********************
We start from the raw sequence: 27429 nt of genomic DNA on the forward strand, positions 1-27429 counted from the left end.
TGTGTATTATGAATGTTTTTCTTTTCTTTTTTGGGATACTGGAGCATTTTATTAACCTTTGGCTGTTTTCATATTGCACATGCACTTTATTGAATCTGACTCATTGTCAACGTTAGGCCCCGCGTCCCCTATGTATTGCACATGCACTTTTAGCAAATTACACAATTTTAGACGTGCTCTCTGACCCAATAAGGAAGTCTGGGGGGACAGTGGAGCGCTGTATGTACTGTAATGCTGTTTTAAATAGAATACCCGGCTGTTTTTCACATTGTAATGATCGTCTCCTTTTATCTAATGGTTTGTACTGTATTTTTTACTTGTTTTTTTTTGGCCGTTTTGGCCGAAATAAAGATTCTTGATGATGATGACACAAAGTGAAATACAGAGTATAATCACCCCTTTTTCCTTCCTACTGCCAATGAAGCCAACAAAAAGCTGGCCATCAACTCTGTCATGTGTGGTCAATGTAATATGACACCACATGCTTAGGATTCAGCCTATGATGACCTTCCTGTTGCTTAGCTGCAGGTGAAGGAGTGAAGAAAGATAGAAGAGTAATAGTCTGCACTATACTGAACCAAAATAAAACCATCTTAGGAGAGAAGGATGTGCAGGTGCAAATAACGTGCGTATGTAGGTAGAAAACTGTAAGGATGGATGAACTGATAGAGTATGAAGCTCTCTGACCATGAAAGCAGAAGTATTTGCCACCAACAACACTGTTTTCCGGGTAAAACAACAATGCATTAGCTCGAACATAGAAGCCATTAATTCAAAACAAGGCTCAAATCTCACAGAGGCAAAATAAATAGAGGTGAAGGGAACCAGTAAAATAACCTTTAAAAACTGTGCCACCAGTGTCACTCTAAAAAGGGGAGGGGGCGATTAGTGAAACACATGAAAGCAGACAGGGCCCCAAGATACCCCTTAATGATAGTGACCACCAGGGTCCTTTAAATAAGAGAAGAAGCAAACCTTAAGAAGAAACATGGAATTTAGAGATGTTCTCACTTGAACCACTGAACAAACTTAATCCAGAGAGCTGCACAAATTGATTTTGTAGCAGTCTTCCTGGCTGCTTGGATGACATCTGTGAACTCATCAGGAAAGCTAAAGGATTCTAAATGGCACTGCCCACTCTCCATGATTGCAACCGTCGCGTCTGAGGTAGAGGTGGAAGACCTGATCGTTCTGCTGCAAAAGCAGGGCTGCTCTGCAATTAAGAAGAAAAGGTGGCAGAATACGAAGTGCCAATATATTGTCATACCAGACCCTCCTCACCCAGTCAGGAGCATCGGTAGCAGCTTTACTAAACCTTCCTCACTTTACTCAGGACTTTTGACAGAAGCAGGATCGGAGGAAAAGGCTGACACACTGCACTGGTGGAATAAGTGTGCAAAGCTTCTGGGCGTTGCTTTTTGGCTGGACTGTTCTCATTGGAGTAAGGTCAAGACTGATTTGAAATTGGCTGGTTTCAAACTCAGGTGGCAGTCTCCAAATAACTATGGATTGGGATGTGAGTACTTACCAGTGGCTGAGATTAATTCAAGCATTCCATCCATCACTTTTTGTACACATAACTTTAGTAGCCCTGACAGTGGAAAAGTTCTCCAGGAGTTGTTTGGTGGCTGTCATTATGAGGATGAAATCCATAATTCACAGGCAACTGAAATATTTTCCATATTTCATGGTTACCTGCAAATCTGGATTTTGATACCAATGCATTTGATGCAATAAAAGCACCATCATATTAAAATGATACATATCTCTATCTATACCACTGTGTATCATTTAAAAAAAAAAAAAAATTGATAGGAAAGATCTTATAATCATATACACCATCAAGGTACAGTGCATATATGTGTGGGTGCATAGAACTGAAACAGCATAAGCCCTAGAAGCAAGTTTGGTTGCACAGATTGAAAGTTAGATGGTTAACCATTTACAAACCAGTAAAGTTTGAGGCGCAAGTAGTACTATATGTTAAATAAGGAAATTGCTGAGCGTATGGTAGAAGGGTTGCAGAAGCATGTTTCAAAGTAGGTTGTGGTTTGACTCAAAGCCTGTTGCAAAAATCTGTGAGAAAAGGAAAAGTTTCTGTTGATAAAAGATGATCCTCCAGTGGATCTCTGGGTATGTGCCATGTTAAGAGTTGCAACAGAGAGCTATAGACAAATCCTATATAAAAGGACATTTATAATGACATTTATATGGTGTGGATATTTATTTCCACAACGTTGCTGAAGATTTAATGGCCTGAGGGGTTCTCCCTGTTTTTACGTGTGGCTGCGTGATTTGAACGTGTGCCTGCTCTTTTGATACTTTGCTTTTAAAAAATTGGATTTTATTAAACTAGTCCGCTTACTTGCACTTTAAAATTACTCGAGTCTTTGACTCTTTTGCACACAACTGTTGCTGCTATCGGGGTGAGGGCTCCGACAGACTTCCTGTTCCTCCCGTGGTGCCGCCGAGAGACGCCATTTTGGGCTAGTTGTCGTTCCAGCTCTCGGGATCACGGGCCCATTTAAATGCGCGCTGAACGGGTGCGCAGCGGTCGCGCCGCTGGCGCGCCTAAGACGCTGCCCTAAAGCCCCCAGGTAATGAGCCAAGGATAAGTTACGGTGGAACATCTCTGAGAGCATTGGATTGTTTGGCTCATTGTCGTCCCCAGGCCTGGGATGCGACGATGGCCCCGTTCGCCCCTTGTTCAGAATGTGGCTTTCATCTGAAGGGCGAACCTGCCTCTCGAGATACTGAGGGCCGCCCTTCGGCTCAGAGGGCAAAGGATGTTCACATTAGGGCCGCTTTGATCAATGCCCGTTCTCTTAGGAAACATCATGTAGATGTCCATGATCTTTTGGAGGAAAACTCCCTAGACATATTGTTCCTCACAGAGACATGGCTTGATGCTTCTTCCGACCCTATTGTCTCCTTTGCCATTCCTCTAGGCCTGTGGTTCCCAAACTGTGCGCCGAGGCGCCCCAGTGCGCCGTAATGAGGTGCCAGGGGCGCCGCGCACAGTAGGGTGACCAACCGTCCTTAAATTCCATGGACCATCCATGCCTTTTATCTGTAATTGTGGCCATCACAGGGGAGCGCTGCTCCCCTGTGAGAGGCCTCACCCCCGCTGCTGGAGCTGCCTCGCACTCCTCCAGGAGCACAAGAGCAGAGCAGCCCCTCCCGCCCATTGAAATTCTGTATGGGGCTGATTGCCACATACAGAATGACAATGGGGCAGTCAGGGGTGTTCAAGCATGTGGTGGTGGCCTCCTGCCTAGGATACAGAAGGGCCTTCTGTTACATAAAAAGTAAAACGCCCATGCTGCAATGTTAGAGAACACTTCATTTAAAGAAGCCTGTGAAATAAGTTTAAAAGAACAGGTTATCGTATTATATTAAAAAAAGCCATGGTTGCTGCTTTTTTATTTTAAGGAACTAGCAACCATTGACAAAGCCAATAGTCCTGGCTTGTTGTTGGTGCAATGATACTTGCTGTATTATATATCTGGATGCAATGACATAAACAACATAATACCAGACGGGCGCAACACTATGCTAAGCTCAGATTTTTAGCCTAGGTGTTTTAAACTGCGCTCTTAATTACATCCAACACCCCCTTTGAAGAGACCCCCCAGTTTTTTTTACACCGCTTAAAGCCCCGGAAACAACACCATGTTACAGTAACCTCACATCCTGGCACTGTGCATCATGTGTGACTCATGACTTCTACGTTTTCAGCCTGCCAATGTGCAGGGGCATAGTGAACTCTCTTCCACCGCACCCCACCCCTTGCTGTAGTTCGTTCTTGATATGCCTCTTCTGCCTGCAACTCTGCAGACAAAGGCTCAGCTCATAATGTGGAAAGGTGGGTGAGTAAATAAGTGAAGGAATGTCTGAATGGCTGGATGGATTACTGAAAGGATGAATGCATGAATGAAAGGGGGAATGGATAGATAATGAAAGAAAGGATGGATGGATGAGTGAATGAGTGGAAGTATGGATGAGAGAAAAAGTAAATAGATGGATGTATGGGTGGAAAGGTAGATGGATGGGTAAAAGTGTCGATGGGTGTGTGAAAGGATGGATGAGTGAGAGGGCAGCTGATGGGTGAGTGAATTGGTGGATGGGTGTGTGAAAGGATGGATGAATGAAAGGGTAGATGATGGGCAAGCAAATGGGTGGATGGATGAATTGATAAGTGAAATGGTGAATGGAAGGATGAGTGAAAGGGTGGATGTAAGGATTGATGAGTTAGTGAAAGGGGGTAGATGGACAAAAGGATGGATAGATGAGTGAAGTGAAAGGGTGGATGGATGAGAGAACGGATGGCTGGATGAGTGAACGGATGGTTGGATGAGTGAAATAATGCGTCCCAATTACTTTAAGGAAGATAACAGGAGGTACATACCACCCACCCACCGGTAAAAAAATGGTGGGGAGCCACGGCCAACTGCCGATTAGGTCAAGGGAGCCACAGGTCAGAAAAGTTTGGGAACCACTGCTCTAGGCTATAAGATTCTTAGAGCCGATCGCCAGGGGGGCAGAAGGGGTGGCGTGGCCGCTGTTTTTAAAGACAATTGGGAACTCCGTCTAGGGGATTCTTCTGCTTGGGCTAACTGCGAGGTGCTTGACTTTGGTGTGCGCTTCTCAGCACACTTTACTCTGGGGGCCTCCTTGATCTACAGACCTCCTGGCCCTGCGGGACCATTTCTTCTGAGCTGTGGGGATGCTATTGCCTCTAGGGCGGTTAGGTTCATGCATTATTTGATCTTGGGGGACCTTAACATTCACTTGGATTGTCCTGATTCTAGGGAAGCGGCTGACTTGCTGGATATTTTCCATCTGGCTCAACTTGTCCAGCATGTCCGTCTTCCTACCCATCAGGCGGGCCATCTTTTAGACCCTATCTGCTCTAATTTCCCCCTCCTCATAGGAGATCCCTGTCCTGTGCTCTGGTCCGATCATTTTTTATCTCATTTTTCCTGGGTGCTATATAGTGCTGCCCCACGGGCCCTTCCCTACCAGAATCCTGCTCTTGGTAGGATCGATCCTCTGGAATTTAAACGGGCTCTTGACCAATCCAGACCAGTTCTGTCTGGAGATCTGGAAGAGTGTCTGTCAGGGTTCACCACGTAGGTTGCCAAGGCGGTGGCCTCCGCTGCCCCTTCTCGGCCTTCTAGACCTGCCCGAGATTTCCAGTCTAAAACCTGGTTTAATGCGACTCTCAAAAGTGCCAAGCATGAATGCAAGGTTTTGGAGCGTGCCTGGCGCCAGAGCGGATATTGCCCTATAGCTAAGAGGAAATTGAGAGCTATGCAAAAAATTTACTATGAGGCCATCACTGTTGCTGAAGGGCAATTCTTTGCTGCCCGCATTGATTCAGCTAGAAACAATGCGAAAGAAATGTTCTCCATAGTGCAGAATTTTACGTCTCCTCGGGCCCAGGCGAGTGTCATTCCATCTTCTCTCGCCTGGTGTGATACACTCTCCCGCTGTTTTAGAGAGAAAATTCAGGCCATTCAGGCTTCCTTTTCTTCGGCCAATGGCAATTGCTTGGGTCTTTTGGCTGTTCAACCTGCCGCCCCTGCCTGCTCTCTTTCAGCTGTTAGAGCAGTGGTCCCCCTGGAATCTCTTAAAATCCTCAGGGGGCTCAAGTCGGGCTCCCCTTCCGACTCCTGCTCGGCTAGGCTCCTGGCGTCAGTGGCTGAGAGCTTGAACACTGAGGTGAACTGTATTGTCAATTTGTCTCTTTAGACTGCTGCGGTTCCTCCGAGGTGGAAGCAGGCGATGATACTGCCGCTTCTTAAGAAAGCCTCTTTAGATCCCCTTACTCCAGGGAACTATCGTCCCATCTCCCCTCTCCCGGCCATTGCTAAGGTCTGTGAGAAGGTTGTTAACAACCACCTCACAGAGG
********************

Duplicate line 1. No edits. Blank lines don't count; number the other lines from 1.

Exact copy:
We start from the raw sequence: 27429 nt of genomic DNA on the forward strand, positions 1-27429 counted from the left end.